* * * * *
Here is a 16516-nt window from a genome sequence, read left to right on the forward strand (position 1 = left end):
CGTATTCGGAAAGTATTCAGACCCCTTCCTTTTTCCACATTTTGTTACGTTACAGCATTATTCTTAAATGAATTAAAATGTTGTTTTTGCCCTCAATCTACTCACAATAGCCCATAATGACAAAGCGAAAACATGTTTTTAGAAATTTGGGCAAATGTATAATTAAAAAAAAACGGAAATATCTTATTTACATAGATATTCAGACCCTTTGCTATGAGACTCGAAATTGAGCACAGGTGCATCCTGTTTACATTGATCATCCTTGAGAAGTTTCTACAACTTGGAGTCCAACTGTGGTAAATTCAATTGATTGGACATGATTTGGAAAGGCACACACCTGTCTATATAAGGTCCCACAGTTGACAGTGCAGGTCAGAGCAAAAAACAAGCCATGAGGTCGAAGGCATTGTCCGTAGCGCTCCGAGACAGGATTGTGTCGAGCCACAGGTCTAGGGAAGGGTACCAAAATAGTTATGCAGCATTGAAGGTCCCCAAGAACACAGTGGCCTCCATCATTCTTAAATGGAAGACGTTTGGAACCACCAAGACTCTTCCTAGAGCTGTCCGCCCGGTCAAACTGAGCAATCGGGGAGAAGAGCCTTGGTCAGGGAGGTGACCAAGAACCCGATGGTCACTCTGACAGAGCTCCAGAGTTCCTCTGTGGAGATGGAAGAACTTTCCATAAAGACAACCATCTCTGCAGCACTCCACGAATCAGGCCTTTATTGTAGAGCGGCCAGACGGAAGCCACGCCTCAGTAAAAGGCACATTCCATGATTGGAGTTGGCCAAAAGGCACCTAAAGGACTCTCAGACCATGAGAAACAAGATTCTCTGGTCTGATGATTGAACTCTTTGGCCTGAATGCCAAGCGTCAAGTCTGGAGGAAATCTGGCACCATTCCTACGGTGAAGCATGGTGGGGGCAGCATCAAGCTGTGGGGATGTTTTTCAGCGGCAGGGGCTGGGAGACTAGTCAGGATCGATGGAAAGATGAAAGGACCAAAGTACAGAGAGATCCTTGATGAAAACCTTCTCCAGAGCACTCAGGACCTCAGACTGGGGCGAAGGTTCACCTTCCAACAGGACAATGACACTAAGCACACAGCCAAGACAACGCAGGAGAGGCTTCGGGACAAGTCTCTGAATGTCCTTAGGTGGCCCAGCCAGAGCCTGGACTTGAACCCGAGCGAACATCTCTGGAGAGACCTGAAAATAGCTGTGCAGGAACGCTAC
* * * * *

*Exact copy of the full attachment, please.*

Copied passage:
Here is a 16516-nt window from a genome sequence, read left to right on the forward strand (position 1 = left end):
CGTATTCGGAAAGTATTCAGACCCCTTCCTTTTTCCACATTTTGTTACGTTACAGCATTATTCTTAAATGAATTAAAATGTTGTTTTTGCCCTCAATCTACTCACAATAGCCCATAATGACAAAGCGAAAACATGTTTTTAGAAATTTGGGCAAATGTATAATTAAAAAAAAACGGAAATATCTTATTTACATAGATATTCAGACCCTTTGCTATGAGACTCGAAATTGAGCACAGGTGCATCCTGTTTACATTGATCATCCTTGAGAAGTTTCTACAACTTGGAGTCCAACTGTGGTAAATTCAATTGATTGGACATGATTTGGAAAGGCACACACCTGTCTATATAAGGTCCCACAGTTGACAGTGCAGGTCAGAGCAAAAAACAAGCCATGAGGTCGAAGGCATTGTCCGTAGCGCTCCGAGACAGGATTGTGTCGAGCCACAGGTCTAGGGAAGGGTACCAAAATAGTTATGCAGCATTGAAGGTCCCCAAGAACACAGTGGCCTCCATCATTCTTAAATGGAAGACGTTTGGAACCACCAAGACTCTTCCTAGAGCTGTCCGCCCGGTCAAACTGAGCAATCGGGGAGAAGAGCCTTGGTCAGGGAGGTGACCAAGAACCCGATGGTCACTCTGACAGAGCTCCAGAGTTCCTCTGTGGAGATGGAAGAACTTTCCATAAAGACAACCATCTCTGCAGCACTCCACGAATCAGGCCTTTATTGTAGAGCGGCCAGACGGAAGCCACGCCTCAGTAAAAGGCACATTCCATGATTGGAGTTGGCCAAAAGGCACCTAAAGGACTCTCAGACCATGAGAAACAAGATTCTCTGGTCTGATGATTGAACTCTTTGGCCTGAATGCCAAGCGTCAAGTCTGGAGGAAATCTGGCACCATTCCTACGGTGAAGCATGGTGGGGGCAGCATCAAGCTGTGGGGATGTTTTTCAGCGGCAGGGGCTGGGAGACTAGTCAGGATCGATGGAAAGATGAAAGGACCAAAGTACAGAGAGATCCTTGATGAAAACCTTCTCCAGAGCACTCAGGACCTCAGACTGGGGCGAAGGTTCACCTTCCAACAGGACAATGACACTAAGCACACAGCCAAGACAACGCAGGAGAGGCTTCGGGACAAGTCTCTGAATGTCCTTAGGTGGCCCAGCCAGAGCCTGGACTTGAACCCGAGCGAACATCTCTGGAGAGACCTGAAAATAGCTGTGCAGGAACGCTAC